quality and solidity feels better than the Fiat. Apparently, the
Italian car did not try very hard to match German cars for quality.
Space up front is very good while the multi-adjustable driving position
is excellent, having none of the usual long-arm / short-leg tradition
of Italian cars. At the back, Fiat claims it is the only car capable of
accommodating passengers of 184 cm tall behind passengers of similar
height. However, most journalists found that the rear room is actually
average for both head and leg room. Blame must go to the 2600 mm
wheelbase (unchanged from Stilo) and the coupe-style roof line. On the
up side, the luggage room at 400 liters is easily class-leading.
At launch, there are 3 engines available. The entry level is a 90hp
1.4-liter 16V petrol detuned from Grande Punto. Then there are a couple
of 1.9-liter Multijet turbo diesel, rated at 120hp for 8V and 150hp for
16V. All three are existing engines from Fiat's parts pool. Later this
year will come a new T-JET 1.4-liter turbo petrol, which will produce
120hp and 150hp in different state of tune. To deliver higher mpg and
lower CO2 emission, Fiat is not going to offer bigger capacity petrol
engines to the Bravo.
road, the new Bravo is quite impressive for its ride quality. Except on
the worst surfaces, the fine damping and chassis rigidity smoothen out
road irregularities thus return high level of refinement. Way way
better than Stilo. On really broken surfaces, however, it cannot match
the multi-link Focus and Golf. Handling is also noticeably improved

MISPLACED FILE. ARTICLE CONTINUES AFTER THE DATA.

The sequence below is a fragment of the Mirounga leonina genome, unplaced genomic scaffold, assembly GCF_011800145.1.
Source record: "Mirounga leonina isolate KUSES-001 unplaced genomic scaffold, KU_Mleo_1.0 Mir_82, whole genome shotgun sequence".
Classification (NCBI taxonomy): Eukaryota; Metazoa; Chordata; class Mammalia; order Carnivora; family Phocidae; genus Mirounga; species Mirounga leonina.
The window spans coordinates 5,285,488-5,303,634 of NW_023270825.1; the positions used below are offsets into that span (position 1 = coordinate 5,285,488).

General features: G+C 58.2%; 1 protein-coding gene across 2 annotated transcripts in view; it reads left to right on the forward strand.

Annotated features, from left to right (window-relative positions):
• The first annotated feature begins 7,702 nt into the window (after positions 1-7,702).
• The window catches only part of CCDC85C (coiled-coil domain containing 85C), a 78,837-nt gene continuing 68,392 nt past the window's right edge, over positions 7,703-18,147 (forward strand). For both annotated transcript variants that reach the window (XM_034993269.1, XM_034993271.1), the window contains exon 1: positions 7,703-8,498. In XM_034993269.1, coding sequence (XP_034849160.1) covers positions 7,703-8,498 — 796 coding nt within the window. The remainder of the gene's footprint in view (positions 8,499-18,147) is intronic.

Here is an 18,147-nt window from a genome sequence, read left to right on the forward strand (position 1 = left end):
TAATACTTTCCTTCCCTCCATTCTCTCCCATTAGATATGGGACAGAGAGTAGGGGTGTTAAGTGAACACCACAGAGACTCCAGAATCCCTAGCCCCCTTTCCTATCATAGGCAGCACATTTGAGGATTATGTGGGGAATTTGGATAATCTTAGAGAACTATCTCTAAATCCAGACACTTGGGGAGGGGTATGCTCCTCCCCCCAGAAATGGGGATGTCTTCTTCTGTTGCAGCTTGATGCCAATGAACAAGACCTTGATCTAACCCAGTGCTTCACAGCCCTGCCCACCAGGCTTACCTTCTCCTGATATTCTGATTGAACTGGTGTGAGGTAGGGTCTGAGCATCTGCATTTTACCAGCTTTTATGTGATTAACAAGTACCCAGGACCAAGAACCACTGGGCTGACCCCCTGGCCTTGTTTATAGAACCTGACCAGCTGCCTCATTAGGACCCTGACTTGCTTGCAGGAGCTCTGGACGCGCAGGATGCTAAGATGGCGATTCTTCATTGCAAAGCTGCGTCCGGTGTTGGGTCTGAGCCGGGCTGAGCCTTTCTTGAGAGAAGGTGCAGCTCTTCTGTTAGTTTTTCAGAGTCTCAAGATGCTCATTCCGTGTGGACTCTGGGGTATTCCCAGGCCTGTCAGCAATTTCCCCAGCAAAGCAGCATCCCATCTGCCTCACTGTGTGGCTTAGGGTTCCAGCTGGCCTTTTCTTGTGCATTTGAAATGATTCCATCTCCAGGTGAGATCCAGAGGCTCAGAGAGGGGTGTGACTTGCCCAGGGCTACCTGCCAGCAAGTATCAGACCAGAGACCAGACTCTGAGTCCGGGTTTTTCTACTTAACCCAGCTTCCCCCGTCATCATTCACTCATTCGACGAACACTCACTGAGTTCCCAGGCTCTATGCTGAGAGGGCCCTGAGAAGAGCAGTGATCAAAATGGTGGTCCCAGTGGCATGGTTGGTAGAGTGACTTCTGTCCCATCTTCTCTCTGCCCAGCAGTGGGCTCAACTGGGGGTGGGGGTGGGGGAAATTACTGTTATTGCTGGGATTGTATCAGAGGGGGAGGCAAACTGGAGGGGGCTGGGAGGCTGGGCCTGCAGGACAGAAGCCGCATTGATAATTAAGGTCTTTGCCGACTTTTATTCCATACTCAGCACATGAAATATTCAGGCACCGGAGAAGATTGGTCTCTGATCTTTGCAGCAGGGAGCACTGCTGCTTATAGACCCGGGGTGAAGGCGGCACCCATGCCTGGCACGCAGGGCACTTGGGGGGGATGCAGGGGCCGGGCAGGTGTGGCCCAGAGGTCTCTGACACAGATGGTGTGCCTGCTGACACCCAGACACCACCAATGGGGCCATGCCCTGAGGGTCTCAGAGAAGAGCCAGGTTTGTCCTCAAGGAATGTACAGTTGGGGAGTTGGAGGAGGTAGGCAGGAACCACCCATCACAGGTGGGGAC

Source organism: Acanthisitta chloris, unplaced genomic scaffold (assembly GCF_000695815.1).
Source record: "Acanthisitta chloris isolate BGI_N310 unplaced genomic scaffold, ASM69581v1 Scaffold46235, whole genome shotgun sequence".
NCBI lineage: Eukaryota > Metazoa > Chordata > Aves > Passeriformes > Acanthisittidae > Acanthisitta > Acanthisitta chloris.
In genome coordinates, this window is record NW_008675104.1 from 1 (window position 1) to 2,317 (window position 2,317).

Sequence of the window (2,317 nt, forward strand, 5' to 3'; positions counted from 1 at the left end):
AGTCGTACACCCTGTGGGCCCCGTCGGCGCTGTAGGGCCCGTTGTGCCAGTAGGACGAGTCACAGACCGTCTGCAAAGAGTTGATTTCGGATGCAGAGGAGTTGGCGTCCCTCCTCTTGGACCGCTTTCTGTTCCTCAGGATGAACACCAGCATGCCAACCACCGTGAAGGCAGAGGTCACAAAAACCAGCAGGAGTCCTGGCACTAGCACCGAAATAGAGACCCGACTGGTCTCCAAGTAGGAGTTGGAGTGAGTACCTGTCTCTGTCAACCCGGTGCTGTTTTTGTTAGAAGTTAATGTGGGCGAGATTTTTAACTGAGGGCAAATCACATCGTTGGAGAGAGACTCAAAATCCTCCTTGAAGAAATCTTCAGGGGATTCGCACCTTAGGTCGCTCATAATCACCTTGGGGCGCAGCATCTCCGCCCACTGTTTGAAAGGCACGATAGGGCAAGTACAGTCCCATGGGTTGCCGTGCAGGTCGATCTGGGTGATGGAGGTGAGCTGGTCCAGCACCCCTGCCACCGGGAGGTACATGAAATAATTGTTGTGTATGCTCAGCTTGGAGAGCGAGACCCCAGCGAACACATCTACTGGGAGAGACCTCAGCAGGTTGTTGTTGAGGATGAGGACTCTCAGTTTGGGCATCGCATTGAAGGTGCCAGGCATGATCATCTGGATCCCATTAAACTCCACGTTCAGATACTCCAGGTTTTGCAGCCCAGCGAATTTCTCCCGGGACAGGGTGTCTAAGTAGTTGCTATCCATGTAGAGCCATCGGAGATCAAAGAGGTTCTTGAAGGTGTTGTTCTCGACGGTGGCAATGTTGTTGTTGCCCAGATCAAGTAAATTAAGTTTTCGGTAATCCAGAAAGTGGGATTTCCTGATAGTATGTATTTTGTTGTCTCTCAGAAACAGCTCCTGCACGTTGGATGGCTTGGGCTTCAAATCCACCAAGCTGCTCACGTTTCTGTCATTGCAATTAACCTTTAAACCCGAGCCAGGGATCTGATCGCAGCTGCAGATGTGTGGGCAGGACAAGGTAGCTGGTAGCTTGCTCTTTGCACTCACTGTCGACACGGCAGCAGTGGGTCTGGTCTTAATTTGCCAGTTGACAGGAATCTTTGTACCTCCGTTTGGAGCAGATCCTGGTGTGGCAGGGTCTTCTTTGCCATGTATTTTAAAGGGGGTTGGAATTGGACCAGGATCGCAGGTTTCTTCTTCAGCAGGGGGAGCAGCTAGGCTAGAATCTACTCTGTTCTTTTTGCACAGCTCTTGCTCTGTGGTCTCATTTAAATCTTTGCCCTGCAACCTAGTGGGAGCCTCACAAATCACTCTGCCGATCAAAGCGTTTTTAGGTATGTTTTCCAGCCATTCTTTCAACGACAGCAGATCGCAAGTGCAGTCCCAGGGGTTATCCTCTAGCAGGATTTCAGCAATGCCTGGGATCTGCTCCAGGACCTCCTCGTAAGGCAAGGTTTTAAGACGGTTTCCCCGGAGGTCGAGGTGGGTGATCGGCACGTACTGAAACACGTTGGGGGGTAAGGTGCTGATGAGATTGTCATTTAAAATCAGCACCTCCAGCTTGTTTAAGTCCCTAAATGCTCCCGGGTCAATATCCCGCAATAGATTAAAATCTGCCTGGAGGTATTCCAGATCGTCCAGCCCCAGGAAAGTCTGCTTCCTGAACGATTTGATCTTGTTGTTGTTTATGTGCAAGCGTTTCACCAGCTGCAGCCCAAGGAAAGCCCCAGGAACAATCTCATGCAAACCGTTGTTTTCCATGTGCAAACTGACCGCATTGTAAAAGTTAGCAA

from Stilo. It handles tidily and safely and provides bags of grip. The
brake pedal provides excellent feel. The gearshift is slick and
engaging. The biggest flaw is still the electric power steering.
Although its "parking mode" ease the effort during parking, in regular
mode it is thoroughly lifeless, giving the driver no ideas about the
grip level on the front wheels. For this reason, Bravo cannot be a
Performance range from poor (for the 1.4 16V) to good (for the 150hp
1.9 turbo diesel). Technically, I am most interested in the new 1.4
petrol turbo. On paper, it provides very good output (150 horsepower)
and tractability (with 152 lbft of torque at just 2000 rpm, plus a
momentary overboost to 170 lbft for overtaking). Its turbo lag is also
negligible. However, on the road it does not feel as strong as
Volkswagen's twin-charger 1.4, let alone the turbo diesels. Without the
turbo diesels' tremendous bottom-end torque, it needs to work hard to
deliver respectable performance. On the contrary, the 150hp 1.9
Multijet diesel is always a solid performer, although it is not as
quiet at higher rev as PSA / Ford's 2.0HDi / 2.0TDCi. It is the pick of
Overall speaking, Bravo is a fine package and deserve greater success
than Stilo. However, in terms of dynamics and quality it is not up to
the league of Golf, Focus and Astra. Well, you may also say the same to
Grande Punto. So why is it selling so hot ? the key is low price. With
low development and production costs very much in mind, Fiat Bravo is
likely to be significantly cheaper than its European rivals. That
should give it sufficient advantage to make a real presence in the